I've been busy on non-work related activities, for once!
Owls: Saw-whet migration is upon us. The local birders with Mass Audubon were caught off-guard by how many of the little owls are on the move south from Canada this year. Record numbers on some nights, and earlier than usual. These are tiny, adorable owls, who seem to like people and hang out for a bit. They even like being petted, which makes them a great ambassador for birdkind.
I put up a gallery of their extreme cuteness: Saw Whet Owl Banding in MA. I will be posting some video later. But for now, I require you to be amazed (this is not a baby bird):
Here's another set of photos (with a better macro lens) featuring yours truly holding one of these cutie pies.
And just to be slightly scientific, the site with the most data on the migration patterns and how to track these guys lives at Project Owlnet.
Last weekend I also went to a local UFO conference, hosted by Mass Mufon. There were two very interesting talks, one on crop circles and the other on the Shag Harbor Incident in Nova Scotia.
The crop circle presentation started quite strong, with a lot of data and images that can also be found on the website at BLT Research. My data analysis interest was piqued but then dismayed by claims of correlations as "proof." The speaker got less scientific and more, well, peculiar towards the end when she announced a bunch of other phenomena including the ghost of her dead brother caught on film at recent circles. I don't quite understand why the folks interested in paranormal end up mixing it all together so readily; one phenomenon probably has nothing to do with another!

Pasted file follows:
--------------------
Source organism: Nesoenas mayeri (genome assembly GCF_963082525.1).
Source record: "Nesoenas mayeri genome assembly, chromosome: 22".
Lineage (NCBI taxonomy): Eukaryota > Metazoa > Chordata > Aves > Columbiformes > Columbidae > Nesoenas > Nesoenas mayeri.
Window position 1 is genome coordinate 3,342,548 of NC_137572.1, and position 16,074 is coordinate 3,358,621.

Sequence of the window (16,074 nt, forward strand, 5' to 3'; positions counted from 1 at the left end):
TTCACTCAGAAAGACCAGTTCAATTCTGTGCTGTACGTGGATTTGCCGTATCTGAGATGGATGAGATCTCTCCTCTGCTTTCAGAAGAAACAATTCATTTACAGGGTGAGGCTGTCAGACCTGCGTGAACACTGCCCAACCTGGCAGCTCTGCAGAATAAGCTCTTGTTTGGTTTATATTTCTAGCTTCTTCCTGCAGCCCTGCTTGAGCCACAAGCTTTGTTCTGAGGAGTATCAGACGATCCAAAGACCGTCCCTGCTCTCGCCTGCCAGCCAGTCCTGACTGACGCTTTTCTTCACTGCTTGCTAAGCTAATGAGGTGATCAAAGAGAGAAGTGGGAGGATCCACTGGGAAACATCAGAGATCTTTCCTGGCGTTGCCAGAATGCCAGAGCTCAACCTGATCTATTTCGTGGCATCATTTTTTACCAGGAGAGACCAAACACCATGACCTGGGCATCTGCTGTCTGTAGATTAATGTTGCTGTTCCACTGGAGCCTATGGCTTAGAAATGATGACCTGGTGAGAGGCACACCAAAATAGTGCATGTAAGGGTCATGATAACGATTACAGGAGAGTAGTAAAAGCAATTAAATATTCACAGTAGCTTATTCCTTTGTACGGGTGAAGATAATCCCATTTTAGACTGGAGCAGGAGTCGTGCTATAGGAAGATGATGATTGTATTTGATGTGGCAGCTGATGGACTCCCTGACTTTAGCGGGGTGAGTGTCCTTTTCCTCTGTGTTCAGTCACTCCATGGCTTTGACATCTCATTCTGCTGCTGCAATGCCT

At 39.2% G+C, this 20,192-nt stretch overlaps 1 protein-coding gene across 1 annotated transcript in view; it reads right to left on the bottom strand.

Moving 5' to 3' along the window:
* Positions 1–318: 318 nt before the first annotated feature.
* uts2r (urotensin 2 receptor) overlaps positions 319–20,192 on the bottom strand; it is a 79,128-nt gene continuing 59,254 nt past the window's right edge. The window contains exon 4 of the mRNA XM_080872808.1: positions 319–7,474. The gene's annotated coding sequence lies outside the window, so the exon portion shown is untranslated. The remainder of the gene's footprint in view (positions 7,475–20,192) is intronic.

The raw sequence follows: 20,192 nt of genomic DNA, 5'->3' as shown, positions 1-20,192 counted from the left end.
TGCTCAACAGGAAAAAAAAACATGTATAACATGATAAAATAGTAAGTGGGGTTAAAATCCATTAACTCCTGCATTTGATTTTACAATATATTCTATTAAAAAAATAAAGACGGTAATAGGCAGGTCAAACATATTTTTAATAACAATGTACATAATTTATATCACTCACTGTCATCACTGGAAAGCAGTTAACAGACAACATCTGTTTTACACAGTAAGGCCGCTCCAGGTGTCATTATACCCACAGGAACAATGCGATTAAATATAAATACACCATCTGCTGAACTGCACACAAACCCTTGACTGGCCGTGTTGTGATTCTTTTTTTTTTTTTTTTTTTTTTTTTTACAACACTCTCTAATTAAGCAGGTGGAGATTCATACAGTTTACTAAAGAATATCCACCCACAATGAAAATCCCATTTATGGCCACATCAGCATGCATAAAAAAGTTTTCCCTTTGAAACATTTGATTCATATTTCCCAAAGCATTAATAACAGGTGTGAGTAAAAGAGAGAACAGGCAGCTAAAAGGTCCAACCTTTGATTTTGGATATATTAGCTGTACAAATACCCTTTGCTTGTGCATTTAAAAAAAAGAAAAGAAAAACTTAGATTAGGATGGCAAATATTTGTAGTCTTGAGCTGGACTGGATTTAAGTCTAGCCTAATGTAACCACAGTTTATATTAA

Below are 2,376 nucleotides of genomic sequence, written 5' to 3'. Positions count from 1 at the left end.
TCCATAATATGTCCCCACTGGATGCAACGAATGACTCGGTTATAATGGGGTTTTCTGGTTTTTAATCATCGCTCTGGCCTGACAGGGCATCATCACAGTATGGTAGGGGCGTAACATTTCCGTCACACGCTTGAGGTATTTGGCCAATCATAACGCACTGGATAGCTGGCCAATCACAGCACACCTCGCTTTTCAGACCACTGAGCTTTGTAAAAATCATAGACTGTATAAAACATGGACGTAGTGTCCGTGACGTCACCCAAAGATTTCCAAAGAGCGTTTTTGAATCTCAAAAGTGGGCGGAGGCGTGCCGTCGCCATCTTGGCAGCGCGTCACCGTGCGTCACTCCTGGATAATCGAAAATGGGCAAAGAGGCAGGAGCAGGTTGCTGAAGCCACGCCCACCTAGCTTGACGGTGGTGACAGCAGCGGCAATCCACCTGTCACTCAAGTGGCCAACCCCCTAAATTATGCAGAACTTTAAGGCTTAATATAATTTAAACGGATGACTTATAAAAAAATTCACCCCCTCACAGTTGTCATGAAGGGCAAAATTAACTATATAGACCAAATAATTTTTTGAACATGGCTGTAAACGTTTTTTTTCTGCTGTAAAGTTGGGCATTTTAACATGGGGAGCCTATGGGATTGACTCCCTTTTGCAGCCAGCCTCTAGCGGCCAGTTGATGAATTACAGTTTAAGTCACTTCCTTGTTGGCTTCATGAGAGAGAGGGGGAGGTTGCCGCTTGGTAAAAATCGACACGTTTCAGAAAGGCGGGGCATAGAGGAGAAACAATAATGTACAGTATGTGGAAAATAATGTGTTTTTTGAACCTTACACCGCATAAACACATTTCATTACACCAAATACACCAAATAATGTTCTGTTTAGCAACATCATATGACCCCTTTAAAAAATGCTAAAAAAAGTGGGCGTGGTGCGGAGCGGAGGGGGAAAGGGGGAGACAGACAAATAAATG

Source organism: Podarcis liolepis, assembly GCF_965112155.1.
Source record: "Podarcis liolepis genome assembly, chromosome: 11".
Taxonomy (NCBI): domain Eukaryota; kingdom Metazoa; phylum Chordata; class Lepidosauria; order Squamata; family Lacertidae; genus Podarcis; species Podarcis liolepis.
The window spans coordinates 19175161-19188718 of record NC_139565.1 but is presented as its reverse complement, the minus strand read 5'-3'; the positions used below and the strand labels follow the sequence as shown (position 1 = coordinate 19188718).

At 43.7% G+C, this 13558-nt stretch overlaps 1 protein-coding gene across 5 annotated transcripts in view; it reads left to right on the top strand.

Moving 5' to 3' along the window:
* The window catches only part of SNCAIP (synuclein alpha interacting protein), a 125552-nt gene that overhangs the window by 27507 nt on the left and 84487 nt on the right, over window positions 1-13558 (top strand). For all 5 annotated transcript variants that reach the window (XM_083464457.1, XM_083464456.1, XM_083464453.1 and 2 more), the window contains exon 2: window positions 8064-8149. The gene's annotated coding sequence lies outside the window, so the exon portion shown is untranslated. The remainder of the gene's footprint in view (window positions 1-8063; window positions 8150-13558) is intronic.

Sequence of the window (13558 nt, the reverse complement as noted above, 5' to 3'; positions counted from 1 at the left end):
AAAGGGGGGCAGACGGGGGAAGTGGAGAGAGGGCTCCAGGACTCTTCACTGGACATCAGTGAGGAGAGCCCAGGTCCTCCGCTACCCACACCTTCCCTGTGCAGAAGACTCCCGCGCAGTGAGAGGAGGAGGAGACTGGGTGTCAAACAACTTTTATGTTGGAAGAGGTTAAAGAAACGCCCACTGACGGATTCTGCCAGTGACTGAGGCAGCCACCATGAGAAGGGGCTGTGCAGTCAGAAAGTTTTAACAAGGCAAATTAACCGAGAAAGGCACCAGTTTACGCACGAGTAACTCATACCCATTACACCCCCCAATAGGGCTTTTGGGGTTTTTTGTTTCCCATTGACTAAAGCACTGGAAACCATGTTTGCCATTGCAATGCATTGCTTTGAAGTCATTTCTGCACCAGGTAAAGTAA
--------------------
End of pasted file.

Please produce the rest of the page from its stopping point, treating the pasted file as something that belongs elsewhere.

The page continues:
The Shag Harbor UFO Crash Incident from 1967 was entertainingly recounted by Chris Styles, a good storyteller who had collected a lot of documents from the Canadian government (who are much happier to send things out on request than the US government). The most interesting sidebar was that a character named Maurice "Mace" Coffey was working as a parapsychologist investigating mysterious phenomena in the Canadian Air Force at the time of the "crash." He was the Fox Mulder of Canada. He's also editor of a collection of Maritime poetry and was later an important figure in the Northwest Territories (once helping find a downed plane, in which the survivor had lived only by cannibalism). I personally wanted to hear more about Mace, and maybe less about the RCMP.
I've received a few more stories about Windhouse, the haunted house in Scotland that I keep track of here. The essay is updated at the bottom with more photos from contributor Phil Mortimer (scary Photoshop work as shown below) and from another relative of a former inhabitant, Kate Bainbridge.